Do You Need To Flush Organic Soil?

  • By: CarlBroadbent
  • Time to read: 4 min.
Affiliate Disclaimer

As an affiliate, we earn from qualifying purchases. We get commissions for purchases made through links in this post.

There is a significant difference between growing organically and utilizing chemicals.

When a plant receives an excessive amount of nutrients, it experiences nutrient lockout, which is usually resolved by flushing the soil.

A nutrient lockout can be dangerous to the plant and usually results in low yields. But does this happen to plants grown in organic soil?

There appears to be a debate in the cultivation community about plant flushing, but this is a mental carryover from hydro and chemical growers.

Organic soil is rich in organic matter, gases, minerals, liquids, and organisms that together support plant life throughout their life cycle. It does not need chemical supplements, so there is no reason to flush organic soil to save all of the essential microbes and nutrients in the soil. Furthermore, all organic techniques modify the soil and its qualities.

Reasons Why You Don’t Need Flushing When Growing In Organic Soil

It Destroys Microorganisms

It is advisable not to flush while growing in organic soil since it destroys all micro and microorganisms there.

Reasons Why You Don't Need Flushing When Growing In Organic Soil
Organic soil

It takes years for microorganisms to develop a proper habitat in organic soil, and flushing may quickly trash it all.

Furthermore, the microorganisms are already doing an excellent job of supplying nutrients to the plant, so they do not require your intervention.


Avoid Doing This: The environment is rather sensitive, and all of your hard work will go to waste.


Organic Soil Does Not Contain Hazardous Compounds

Unless you are perfectly running an organic soil, the goal in flushing is to remove any lingering hazardous nutrients, fertilizers, toxins, or other similar contaminants.

When you operate an organic grow, you don’t use any dangerous chemical nutrients; instead, you utilize only natural organic nutrients. Organic inputs should not be flushed from the soil. That is only applicable to synthetic mineral soil.

It Depletes Nutrients

Flushing removes all of the previously provided nutrients to the plant during its growth and blooming cycle. It essentially depletes the nutrients in your plants.

Nutrient deprivation of plants at any step of the development cycle is counterproductive and does not encourage plant growth in any way. A soil flush also gives a lot of stress to the plant.

Organic farming focuses on generating and maintaining a healthy soil rich in microorganisms.

Organic soil nutrients do not reach the plant as quickly as synthetics. By employing organic fertilizers, you are not directly feeding the plant but enriching the soil.

How to Easily Reverse Garden Over Fertilization

This way, microorganisms feed on the nutrients, breaking them down and making them more accessible for the plant to absorb.


As a Result: The plant only absorbs the nutrients it needs, and the plant does not experience a nutrient lockout. Therefore, you do not need to cleanse organic soil.


It Can Spread Contaminants

Soil flushing is an in situ chemical method of soil remediation.

It involves using solutions that include:

  • water
  • bases
  • dilute acids
  • chelating and complexing agents
  • solvents
  • reducing agents
  • surfactants

The fluids are introduced through spraying, surface flooding, subsurface leach fields, and subsurface injection.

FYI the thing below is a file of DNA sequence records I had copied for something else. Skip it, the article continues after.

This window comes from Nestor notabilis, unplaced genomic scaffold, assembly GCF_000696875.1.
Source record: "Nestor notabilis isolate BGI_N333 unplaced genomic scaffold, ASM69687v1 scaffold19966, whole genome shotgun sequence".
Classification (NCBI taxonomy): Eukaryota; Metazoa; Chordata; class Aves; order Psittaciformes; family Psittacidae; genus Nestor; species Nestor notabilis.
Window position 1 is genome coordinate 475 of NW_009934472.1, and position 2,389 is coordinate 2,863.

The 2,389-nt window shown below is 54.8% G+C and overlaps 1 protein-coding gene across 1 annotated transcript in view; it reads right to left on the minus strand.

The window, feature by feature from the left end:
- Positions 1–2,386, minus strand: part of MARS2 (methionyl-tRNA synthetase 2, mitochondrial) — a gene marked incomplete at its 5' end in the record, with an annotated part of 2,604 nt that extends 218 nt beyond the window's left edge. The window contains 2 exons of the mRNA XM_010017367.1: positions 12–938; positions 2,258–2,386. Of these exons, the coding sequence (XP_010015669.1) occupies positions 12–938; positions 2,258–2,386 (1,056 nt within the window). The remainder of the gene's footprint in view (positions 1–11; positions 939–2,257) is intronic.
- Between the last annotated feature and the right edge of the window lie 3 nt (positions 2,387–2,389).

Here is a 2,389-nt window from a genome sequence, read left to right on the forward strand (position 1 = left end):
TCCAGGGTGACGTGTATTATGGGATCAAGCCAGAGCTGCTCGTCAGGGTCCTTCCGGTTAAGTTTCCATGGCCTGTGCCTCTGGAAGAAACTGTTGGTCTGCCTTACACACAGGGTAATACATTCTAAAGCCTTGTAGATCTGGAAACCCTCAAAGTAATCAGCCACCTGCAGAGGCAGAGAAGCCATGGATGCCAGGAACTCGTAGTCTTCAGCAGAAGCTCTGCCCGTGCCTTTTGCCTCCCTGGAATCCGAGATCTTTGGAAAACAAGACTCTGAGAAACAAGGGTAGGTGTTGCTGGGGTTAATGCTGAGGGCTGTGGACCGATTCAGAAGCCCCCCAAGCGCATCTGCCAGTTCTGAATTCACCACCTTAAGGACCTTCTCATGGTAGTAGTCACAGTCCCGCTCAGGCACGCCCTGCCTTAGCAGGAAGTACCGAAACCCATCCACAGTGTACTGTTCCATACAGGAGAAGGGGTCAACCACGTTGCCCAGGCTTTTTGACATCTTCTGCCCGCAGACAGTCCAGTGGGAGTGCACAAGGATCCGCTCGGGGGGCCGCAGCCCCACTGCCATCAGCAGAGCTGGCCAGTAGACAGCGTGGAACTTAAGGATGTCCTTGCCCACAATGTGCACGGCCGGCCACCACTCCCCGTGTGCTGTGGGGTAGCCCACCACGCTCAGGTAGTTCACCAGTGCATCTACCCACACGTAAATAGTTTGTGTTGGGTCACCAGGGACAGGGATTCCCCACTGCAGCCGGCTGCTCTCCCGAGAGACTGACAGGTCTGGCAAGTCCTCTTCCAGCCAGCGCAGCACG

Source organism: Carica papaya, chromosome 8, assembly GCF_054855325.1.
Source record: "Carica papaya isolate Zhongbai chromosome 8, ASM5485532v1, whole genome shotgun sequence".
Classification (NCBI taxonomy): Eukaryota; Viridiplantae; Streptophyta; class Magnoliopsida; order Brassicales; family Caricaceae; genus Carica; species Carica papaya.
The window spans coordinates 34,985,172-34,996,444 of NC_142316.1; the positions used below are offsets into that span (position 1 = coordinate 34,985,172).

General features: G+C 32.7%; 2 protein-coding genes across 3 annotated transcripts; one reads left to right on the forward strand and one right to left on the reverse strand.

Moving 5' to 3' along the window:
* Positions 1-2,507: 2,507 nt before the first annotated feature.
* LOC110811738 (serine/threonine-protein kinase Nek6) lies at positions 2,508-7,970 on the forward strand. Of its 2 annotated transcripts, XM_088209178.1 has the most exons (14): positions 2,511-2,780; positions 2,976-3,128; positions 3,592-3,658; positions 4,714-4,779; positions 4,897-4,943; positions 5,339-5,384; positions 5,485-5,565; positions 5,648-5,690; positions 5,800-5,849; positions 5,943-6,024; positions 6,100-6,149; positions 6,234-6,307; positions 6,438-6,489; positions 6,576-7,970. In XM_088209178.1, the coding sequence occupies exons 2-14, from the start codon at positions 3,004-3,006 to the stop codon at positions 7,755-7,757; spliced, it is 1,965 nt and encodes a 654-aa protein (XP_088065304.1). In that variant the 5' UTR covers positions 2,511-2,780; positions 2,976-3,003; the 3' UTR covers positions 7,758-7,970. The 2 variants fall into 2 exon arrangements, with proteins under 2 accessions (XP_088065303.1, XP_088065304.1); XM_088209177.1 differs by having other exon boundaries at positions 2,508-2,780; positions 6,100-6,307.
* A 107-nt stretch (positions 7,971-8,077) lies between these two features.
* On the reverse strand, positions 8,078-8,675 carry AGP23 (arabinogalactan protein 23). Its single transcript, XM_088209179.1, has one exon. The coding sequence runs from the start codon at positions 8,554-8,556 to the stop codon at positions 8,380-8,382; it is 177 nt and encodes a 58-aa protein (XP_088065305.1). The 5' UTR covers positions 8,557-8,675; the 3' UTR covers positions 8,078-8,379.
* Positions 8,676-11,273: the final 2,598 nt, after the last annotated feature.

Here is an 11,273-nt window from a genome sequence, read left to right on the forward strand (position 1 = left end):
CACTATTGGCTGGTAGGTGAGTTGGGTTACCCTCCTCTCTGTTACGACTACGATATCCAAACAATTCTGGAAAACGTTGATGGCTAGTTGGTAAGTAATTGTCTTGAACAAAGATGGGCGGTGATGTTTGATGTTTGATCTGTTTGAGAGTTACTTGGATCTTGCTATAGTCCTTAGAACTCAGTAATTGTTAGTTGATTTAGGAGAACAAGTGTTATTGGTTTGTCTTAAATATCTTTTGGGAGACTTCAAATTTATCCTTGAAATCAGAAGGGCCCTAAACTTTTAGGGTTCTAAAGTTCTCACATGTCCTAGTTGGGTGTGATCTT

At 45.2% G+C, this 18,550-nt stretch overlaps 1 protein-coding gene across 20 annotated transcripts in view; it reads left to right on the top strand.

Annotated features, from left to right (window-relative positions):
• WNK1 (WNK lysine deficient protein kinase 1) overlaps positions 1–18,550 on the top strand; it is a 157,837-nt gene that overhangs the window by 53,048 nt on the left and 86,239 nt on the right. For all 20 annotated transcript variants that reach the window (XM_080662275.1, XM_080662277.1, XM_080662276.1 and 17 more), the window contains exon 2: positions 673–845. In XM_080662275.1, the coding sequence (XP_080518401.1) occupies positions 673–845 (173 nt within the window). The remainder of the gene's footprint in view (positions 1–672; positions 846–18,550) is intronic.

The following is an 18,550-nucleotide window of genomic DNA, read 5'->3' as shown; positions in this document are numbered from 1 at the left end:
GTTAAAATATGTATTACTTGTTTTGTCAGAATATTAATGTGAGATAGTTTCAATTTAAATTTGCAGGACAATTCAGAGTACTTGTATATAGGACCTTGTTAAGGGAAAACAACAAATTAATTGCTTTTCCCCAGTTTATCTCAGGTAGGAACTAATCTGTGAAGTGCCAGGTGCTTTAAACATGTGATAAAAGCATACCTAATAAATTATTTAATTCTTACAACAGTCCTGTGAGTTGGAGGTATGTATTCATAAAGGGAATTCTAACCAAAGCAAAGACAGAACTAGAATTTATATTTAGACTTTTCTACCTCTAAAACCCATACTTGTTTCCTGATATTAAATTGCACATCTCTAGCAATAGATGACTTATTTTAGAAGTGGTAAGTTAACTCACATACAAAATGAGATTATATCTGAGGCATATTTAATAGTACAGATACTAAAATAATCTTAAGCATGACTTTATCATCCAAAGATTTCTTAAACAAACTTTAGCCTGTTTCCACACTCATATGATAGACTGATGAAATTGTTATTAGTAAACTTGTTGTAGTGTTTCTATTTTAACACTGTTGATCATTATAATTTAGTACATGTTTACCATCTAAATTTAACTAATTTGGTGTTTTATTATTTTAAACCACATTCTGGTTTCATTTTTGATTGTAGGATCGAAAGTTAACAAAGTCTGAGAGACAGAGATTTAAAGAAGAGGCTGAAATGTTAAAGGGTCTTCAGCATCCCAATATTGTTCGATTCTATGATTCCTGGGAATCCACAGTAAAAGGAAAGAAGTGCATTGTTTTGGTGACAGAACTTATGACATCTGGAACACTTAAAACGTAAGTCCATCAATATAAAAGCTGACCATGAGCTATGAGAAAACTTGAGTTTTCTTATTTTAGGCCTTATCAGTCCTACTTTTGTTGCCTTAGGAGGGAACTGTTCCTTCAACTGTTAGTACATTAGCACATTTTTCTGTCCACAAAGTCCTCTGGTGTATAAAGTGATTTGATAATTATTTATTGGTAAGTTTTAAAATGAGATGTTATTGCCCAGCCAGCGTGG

The main disadvantage is the potential risk of spreading contaminants into uncontaminated areas and the effects of flushing solutions into the soil environment.

Bacteria Regulate Organic Soil PH

Flushing can also be accomplished by pre-flushing the soil with only a large amount of water with the proper PH.

Because bacteria perform the work, you don’t need to regulate the PH of water or flush your organic soil.

Only in non-organic growth is PH’ing required.

Non-organic producers utilize chemical fertilizers, which kill any microorganisms in the soil, which is why they need to adjust the water and feed.

Organic Plants Do Not Have an Unpleasant Scent or Smell

Because they do not use pesticides, many organic producers do not bother with flushing.

Furthermore, flushing soil aims to improve the quality, yield, and remove the foul taste of contaminants that can wreak havoc on the final product.

Soil Requirement Quinoa Microgreens Growing
Soil Requirement

As a result, flushing organic soil is unnecessary since developing plants will not generate an unpleasant flavor.


Furthermore: Organic fruit is well-known for its superior taste and quality. It is not required to flush such plants because they do not emit an unpleasant odor.


Flushing Kills Beneficial Bacteria

Bacteria drive the nitrogen and phosphorus cycles.

To flush organic soil, you’d have to kill the bacteria, which would necessitate the use of salts or chemicals that are harmful to the plant.

As long as the nutrients are present to be broken down, the bacteria will continue to break them down. As a result, flushing organic soil is nearly difficult.

Final Thoughts

It all comes down to the number of chemical fertilizers fed to the plant.

Organic approaches entail planting and letting nature take its course. You don’t have to overfeed or underfeed the plant with nutrients since the soil does it for you.

Furthermore, since the plant feeds on the nutrients provided by the soil, the plant can only absorb what it requires. Thus no salt and chemical accumulation in the ground require flushing.

A plant growing in pure organic soil utilizes all of the excess nutrients from its leaves before taking nutrients from the soil- thereby flushing itself of all it has stored.

As a result, there is no nutrient lockout in the plant itself.

Also Helpful